Altogether, these results demonstrate that reduced miR-29 can have a direct pathological impact on the disease MG susceptibility. This is independent of thymic B cell infiltration but could be associated with a stronger Th17 signature.
miRNAs are potent modulators of protein expression and are therefore involved in many physiological and pathophysiological processes. Specific miRNAs are already known to be involved in thymic pathogenesis associated with MG [10, 14,15,16]. Here, we investigated the implication of DICER and the miR-29 family in thymic changes in early-onset MG.
We observed a significant decreased expression of DICER in MG thymuses. Papadopoulou et al. showed the importance of Dicer in mouse thymic architecture by deleting Dicer specifically in TECs . They observed a premature thymic involution, the formation of epithelial voids, and the presence of dense B cell foci. In early-onset MG, the thymus is characterized by increased presence of B cells and germinal center development . However, here, we did not observe a correlation between DICER expression and the degree of follicular thymic hyperplasia or the expression of CD19 mRNA. The decreased expression of DICER in the thymus of MG patients did not seem as critical as the total deletion of Dicer in TECs in mice, as it did not lead to a global decreased expression of thymic miRNAs. However, DICER also possesses non-canonical, miRNA-independent roles . DICER protects cells from cytotoxic accumulation of endogenous dsRNAs, such as Alu RNAs that can lead to abnormal activation of damage-associated molecular patterns (DAMPs) and subsequently sterile inflammation associated with IFN-I signalization . Cufi et al. demonstrated that the injection of dsRNA to mice leads to thymic changes in link with IFN-I signalization and favors the development of a specific autoimmune reaction against AChR .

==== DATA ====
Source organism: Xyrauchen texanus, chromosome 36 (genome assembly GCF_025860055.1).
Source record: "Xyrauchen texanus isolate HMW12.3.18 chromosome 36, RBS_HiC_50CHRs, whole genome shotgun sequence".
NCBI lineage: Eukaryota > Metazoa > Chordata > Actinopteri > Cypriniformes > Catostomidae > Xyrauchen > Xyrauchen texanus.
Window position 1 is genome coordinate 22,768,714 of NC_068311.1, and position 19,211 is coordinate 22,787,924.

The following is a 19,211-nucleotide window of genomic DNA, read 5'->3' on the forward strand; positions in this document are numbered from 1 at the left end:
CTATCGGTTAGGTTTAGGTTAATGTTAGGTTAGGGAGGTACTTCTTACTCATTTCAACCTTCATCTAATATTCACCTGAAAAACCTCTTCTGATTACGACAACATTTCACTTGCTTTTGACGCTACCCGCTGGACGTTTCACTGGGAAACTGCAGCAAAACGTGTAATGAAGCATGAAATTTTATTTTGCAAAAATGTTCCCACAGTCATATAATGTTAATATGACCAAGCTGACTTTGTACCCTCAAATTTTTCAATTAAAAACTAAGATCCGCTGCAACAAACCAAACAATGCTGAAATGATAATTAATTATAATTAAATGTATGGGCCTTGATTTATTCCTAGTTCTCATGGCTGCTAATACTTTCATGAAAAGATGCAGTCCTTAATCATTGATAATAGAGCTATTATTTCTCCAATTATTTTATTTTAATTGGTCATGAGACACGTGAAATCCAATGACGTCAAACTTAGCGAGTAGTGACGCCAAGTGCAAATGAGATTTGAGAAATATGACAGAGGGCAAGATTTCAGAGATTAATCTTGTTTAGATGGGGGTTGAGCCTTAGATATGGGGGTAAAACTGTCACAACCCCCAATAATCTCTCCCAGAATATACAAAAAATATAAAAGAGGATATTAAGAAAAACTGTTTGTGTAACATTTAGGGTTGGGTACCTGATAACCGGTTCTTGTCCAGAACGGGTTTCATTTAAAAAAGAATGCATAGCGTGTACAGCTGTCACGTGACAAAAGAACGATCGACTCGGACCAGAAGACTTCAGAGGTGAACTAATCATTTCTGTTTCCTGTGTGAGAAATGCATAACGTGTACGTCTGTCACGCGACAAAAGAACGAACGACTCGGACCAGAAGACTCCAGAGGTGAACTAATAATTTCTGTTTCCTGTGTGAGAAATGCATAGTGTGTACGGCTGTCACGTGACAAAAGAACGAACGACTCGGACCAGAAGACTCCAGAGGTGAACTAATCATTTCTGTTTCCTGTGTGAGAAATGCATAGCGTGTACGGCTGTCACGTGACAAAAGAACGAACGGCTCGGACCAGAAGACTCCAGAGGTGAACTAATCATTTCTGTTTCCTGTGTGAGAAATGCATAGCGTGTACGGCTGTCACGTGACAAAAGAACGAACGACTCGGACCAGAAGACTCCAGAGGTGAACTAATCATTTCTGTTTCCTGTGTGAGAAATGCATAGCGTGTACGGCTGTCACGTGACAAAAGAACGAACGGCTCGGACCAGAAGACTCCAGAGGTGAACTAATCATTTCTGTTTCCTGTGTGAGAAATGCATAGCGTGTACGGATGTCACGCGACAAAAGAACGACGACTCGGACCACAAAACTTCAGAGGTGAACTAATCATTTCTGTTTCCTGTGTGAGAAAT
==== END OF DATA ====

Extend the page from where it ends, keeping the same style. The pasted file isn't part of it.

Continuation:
We observed a significant correlation between DICER expression and miR-29a in human MG thymuses. In light of the pathological nature of IFN-I in MG [3, 4], and the role of miR-29a in desensitizing the thymus to IFN-I , this suggests a putative pathological pathway. The proposed pathway between Dicer and IFN-I signaling in the mouse is via miR-29a/b-1 regulation of Ifnar1 expression in TECs. Elevated Ifnar1 in TECs would explain the increased sensitivity of miR-29a/b-1-deficient mice to pathogen-related signals, as demonstrated with the injection of Poly(I:C) . Here, we observed that all miR-29 subtypes were downregulated in the thymus of MG patients. This decreased expression was also observed in TEC cultures deriving from MG thymuses and could be in link with the inflammatory status of the MG thymus, as we observed a decreased expression of miR-29a in TECs upon IFN-β treatment. In multiple sclerosis patients, a downregulation of miR-29 family is also observed in peripheral blood mononuclear cells upon IFN-β treatment . Besides, a decreased expression of miR-29a has also been observed in other inflammatory conditions, such as in fibroblasts in systemic sclerosis , in lung and plasma in chronic obstructive pulmonary disease , in renal tissues in IgA nephropathy , in peripheral blood T cells in Hashimoto’s thyroiditis patients , and upon bacterial infection in IFN-γ producing cells .